Chronic pulmonary embolism: diagnosis
Review Article

Chronic pulmonary embolism: diagnosis

Katia Hidemi Nishiyama1, Sachin S. Saboo2, Yuki Tanabe2, Dany Jasinowodolinski3, Michael J. Landay2, Fernando Uliana Kay2

1Department of Thoracic Imaging, Hospital do Coração and DASA (Diagnósticos da América), São Paulo, Brazil; 2Department of Radiology, UT Southwestern Medical Center, Florence Building, Dallas, TX, USA; 3Department of Thoracic Imaging, Hospital do Coração, São Paulo, Brazil

Contributions: (I) Conception and design: KH Nishiyama, FU Kay; (II) Administrative support: FU Kay, D Jasinowodolinski; (III) Provision of study material or patients: All authors; (IV) Collection and assembly of data: All authors; (V) Data analysis and interpretation: All authors; (VI) Manuscript writing: All authors; (VII) Final approval of manuscript: All authors.

Correspondence to: Fernando Uliana Kay, MD, MBA. Department of Radiology, UT Southwestern Medical Center, Florence Building (E6.120), 5323 Harry Hines Boulevard, Dallas, TX 75390-9316, USA. Email: fernando.kay@utsouthwestern.edu.

Abstract: Chronic thromboembolic pulmonary hypertension (CTEPH) is a complication of venous thromboembolic disease. Differently from other causes of pulmonary hypertension, CTEPH is potentially curable with surgery (thromboendarterectomy) or balloon pulmonary angioplasty. Imaging plays a central role in CTEPH diagnosis. The combination of techniques such as lung scintigraphy, computed tomography and magnetic resonance angiography provides non-invasive anatomic and functional information. Conventional pulmonary angiography (CPA) with right heart catheterization (RHC) is considered the gold standard method for diagnosing CTEPH. In this review, we discuss the utility of these imaging techniques in the diagnosis of CTEPH.

Keywords: Pulmonary embolism; chronic; computed tomography; V/Q; pulmonary hypertension


Submitted Oct 28, 2017. Accepted for publication Jan 12, 2018.

doi: 10.21037/cdt.2018.01.09


Introduction

Deep vein thrombosis and pulmonary embolism (PE) are major health issues which affect up to 600,000 patients per year in the U.S. (1). Most patients will fully recover after an episode of PE, with resolution of the emboli and restoration of blood flow (2,3). However, in a small subset of patients, residual clots will remain attached to pulmonary vessels walls, leading to organization and fibrosis, resulting in blood flow impairment and increased pulmonary vascular resistance (4). In addition to these events, endothelial dysfunction and small vessel remodeling may also play a role in the genesis of pulmonary hypertension (5). The current World Health Organization classification on pulmonary hypertension considers chronic thromboembolic pulmonary hypertension (CTEPH) as a separate group (group 4) given to its distinctive pathophysiology (6).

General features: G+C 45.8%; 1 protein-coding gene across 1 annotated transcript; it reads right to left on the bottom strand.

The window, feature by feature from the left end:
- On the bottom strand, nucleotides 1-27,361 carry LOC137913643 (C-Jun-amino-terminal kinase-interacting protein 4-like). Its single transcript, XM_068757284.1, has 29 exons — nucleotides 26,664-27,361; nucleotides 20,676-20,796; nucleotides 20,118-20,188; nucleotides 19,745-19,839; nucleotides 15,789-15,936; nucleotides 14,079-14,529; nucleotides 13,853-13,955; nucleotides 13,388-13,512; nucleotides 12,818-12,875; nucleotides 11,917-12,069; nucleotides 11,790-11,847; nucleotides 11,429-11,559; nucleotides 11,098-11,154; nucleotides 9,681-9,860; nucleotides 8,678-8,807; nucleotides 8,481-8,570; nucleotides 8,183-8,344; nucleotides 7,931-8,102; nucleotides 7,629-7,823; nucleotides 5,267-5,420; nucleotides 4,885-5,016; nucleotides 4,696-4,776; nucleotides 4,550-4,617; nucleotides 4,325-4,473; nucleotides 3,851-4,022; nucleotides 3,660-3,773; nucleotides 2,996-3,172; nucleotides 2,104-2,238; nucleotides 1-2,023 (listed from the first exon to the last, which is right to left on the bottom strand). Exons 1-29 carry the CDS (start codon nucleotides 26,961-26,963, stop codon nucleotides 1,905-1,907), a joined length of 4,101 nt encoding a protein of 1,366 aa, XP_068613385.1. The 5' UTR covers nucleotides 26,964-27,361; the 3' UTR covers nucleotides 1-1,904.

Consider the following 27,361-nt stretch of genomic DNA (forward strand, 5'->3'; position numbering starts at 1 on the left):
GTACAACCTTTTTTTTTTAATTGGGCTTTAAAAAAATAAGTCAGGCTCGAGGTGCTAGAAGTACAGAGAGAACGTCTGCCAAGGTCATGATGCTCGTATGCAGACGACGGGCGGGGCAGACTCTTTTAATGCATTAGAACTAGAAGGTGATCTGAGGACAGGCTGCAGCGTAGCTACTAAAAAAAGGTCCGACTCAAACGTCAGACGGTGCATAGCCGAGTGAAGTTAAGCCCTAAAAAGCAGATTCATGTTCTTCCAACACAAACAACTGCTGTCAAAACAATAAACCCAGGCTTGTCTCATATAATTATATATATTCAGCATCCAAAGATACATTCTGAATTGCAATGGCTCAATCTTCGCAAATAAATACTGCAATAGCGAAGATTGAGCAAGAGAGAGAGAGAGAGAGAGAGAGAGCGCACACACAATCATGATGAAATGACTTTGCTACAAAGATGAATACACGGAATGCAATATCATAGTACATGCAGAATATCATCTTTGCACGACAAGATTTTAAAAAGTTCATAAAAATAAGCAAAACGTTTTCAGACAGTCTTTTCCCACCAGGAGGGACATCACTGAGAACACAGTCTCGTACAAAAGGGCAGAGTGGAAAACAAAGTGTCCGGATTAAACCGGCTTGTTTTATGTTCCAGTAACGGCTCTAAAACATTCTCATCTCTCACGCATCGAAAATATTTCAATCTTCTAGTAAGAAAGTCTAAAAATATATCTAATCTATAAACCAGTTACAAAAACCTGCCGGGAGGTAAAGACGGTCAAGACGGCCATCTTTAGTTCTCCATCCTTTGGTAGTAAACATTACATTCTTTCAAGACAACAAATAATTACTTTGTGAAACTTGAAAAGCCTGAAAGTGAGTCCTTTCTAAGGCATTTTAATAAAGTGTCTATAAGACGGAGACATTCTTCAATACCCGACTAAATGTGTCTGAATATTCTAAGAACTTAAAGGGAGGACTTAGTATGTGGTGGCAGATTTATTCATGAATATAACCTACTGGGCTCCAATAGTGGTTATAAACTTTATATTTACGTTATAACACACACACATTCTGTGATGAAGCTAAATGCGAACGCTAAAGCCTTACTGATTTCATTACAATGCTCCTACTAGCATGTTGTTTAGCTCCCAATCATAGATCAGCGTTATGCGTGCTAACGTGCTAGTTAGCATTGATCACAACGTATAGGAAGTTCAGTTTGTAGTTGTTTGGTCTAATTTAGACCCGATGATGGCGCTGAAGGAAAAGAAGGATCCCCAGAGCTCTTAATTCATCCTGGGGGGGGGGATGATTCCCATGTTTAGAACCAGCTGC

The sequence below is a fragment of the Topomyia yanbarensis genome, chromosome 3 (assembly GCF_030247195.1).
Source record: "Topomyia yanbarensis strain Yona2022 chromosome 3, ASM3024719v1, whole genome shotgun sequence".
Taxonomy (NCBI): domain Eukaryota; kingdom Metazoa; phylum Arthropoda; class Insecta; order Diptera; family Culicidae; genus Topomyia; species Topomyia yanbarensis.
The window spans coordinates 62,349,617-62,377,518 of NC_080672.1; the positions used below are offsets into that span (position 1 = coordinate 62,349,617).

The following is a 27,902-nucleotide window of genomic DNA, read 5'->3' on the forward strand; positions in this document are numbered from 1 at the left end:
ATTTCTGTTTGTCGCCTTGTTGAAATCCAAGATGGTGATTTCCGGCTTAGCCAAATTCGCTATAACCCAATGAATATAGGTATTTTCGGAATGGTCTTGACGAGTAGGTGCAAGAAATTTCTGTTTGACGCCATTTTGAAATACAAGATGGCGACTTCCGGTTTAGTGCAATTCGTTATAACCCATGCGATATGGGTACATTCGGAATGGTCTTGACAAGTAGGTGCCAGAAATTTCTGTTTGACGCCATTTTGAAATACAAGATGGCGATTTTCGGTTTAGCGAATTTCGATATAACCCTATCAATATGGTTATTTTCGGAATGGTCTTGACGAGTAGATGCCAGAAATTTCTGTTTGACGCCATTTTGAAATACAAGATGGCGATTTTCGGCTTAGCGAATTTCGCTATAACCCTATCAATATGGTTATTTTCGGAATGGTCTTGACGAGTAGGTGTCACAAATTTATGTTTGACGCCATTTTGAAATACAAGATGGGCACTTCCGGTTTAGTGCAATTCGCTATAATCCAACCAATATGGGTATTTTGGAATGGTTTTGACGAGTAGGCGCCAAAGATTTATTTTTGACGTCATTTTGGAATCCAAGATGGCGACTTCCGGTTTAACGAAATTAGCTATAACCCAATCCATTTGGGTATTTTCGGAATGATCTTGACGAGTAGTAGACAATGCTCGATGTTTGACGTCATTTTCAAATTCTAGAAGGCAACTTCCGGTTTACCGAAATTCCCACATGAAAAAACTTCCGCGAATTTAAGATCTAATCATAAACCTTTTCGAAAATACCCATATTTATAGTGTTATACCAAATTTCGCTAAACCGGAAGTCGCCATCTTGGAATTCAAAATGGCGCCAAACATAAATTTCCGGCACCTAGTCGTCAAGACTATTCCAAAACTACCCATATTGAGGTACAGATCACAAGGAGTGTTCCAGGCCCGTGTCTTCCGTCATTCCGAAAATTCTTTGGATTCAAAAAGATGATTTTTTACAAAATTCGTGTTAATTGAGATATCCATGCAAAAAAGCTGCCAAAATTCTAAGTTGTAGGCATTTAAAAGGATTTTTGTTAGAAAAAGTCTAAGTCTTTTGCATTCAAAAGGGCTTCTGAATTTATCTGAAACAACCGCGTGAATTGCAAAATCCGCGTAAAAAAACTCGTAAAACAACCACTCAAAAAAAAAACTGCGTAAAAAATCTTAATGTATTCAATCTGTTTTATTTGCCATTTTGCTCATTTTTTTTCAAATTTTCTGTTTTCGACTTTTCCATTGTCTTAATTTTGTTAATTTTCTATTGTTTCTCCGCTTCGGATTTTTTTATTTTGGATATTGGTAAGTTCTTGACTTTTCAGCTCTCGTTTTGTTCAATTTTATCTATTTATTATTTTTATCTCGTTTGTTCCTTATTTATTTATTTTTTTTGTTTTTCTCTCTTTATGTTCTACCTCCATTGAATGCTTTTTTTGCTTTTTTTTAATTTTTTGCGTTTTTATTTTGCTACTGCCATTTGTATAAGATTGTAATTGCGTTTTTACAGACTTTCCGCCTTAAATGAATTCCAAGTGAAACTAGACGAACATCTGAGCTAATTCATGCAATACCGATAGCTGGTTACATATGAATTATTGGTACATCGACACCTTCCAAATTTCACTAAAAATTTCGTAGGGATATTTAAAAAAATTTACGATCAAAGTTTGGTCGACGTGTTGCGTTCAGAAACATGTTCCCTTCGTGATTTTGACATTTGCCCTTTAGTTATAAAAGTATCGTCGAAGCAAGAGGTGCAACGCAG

A literature review identified epidemiological data on CTEPH available by June 2014 in the U.S., Europe and Japan (7). In the U.S. and Europe, the crude annual incidence of CTEPH was 3–5 cases per 100,000 individuals/year. The incidence of CTEPH in U.S. and Europe following an episode of PE ranged from 0.1% to 9.1% (7). A recent meta-analysis revealed pooled CTEPH incidence of 0.56% in all consecutive patients with symptomatic PE (3). A large prospective single-center study found respective PAH incidences of 1%, 3%, and 4% at 6, 12, and 24 months following a PE episode, despite anticoagulation therapy (2). This study revealed that a previous pulmonary embolism, younger age, a larger perfusion defect, and idiopathic pulmonary embolism at presentation increased the risk of CTEPH (2). Given the long latency from the embolic episode to symptom onset (average time-interval of 18 months), CTEPH may be frequently under-recognized, and patients will present with severe functional limitation by the time of diagnosis (8). It is known that CTEPH prognosis heavily depends on hemodynamic severity, notably in those without therapeutic intervention. A 30% 3-year survival has been reported in patients with a mean pulmonary artery pressure (mPAP) higher than 30 mmHg (9). The study reported respective mortality rates of 12% and 50% for patients with mPAP <30 mmHg [mild pulmonary arterial hypertension (PAH)] and mPAP >30 mmHg, thus highlighting initial use of anticoagulation for patients with proximal CTEPH and mild PAH, reserving endarterectomy for failure of medical therapy (9).

Despite its poor prognosis, CTEPH is a potentially curable disease (10). Pulmonary endarterectomy is the treatment of choice in CTEPH patients, with declining mortality rates as low as 2.2% in experienced centers (11). Pulmonary thromboendarterectomy removes obstructive and hardened thrombus and markedly improves the hemodynamic measures of mean pulmonary-artery pressure, pulmonary vascular resistance, and cardiac output. Improvement in hemodynamics causes reverse right ventricular remodeling and the return of right ventricular systolic and diastolic function toward normal levels (12-15). Balloon pulmonary angioplasty is an emerging treatment modality for inoperable patients (16-20), currently limited to experienced and high-volume CTEPH centers (10).